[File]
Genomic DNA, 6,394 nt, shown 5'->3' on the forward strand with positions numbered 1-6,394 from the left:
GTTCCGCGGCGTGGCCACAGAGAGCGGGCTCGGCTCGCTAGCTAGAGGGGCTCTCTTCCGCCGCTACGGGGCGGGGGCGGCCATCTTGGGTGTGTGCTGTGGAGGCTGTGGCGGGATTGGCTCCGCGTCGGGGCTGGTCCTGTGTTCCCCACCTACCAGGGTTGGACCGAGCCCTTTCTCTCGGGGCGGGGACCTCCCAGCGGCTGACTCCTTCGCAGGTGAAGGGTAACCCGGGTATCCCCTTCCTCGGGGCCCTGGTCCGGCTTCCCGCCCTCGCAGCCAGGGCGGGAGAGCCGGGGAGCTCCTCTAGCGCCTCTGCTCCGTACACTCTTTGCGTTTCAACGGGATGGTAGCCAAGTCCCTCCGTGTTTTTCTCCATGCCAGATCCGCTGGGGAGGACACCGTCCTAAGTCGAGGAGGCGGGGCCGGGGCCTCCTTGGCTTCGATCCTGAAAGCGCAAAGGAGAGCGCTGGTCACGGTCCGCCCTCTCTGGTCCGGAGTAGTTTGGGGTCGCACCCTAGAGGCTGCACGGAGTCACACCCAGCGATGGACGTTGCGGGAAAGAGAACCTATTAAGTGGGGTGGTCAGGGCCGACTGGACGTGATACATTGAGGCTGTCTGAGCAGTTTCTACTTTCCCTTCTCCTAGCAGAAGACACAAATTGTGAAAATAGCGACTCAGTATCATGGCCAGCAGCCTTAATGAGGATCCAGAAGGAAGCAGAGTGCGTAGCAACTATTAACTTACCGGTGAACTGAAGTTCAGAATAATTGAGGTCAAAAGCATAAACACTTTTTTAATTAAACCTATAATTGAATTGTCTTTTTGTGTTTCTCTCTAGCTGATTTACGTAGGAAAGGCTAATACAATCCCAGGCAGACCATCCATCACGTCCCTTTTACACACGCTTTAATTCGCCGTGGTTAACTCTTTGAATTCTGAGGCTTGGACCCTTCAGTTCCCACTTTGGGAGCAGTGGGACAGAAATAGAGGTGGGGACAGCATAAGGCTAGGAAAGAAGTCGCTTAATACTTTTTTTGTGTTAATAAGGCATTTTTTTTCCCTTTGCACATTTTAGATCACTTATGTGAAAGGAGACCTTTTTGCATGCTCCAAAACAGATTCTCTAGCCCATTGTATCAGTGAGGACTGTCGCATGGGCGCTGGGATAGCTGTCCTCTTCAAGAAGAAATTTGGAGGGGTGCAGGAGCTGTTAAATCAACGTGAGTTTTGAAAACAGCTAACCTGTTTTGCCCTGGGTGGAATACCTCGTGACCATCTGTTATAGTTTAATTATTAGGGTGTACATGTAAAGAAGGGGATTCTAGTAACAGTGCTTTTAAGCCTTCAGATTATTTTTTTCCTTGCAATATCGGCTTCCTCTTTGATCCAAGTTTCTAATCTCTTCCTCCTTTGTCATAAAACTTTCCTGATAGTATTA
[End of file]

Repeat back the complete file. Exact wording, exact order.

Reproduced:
Genomic DNA, 6,394 nt, shown 5'->3' on the forward strand with positions numbered 1-6,394 from the left:
GTTCCGCGGCGTGGCCACAGAGAGCGGGCTCGGCTCGCTAGCTAGAGGGGCTCTCTTCCGCCGCTACGGGGCGGGGGCGGCCATCTTGGGTGTGTGCTGTGGAGGCTGTGGCGGGATTGGCTCCGCGTCGGGGCTGGTCCTGTGTTCCCCACCTACCAGGGTTGGACCGAGCCCTTTCTCTCGGGGCGGGGACCTCCCAGCGGCTGACTCCTTCGCAGGTGAAGGGTAACCCGGGTATCCCCTTCCTCGGGGCCCTGGTCCGGCTTCCCGCCCTCGCAGCCAGGGCGGGAGAGCCGGGGAGCTCCTCTAGCGCCTCTGCTCCGTACACTCTTTGCGTTTCAACGGGATGGTAGCCAAGTCCCTCCGTGTTTTTCTCCATGCCAGATCCGCTGGGGAGGACACCGTCCTAAGTCGAGGAGGCGGGGCCGGGGCCTCCTTGGCTTCGATCCTGAAAGCGCAAAGGAGAGCGCTGGTCACGGTCCGCCCTCTCTGGTCCGGAGTAGTTTGGGGTCGCACCCTAGAGGCTGCACGGAGTCACACCCAGCGATGGACGTTGCGGGAAAGAGAACCTATTAAGTGGGGTGGTCAGGGCCGACTGGACGTGATACATTGAGGCTGTCTGAGCAGTTTCTACTTTCCCTTCTCCTAGCAGAAGACACAAATTGTGAAAATAGCGACTCAGTATCATGGCCAGCAGCCTTAATGAGGATCCAGAAGGAAGCAGAGTGCGTAGCAACTATTAACTTACCGGTGAACTGAAGTTCAGAATAATTGAGGTCAAAAGCATAAACACTTTTTTAATTAAACCTATAATTGAATTGTCTTTTTGTGTTTCTCTCTAGCTGATTTACGTAGGAAAGGCTAATACAATCCCAGGCAGACCATCCATCACGTCCCTTTTACACACGCTTTAATTCGCCGTGGTTAACTCTTTGAATTCTGAGGCTTGGACCCTTCAGTTCCCACTTTGGGAGCAGTGGGACAGAAATAGAGGTGGGGACAGCATAAGGCTAGGAAAGAAGTCGCTTAATACTTTTTTTGTGTTAATAAGGCATTTTTTTTCCCTTTGCACATTTTAGATCACTTATGTGAAAGGAGACCTTTTTGCATGCTCCAAAACAGATTCTCTAGCCCATTGTATCAGTGAGGACTGTCGCATGGGCGCTGGGATAGCTGTCCTCTTCAAGAAGAAATTTGGAGGGGTGCAGGAGCTGTTAAATCAACGTGAGTTTTGAAAACAGCTAACCTGTTTTGCCCTGGGTGGAATACCTCGTGACCATCTGTTATAGTTTAATTATTAGGGTGTACATGTAAAGAAGGGGATTCTAGTAACAGTGCTTTTAAGCCTTCAGATTATTTTTTTCCTTGCAATATCGGCTTCCTCTTTGATCCAAGTTTCTAATCTCTTCCTCCTTTGTCATAAAACTTTCCTGATAGTATTA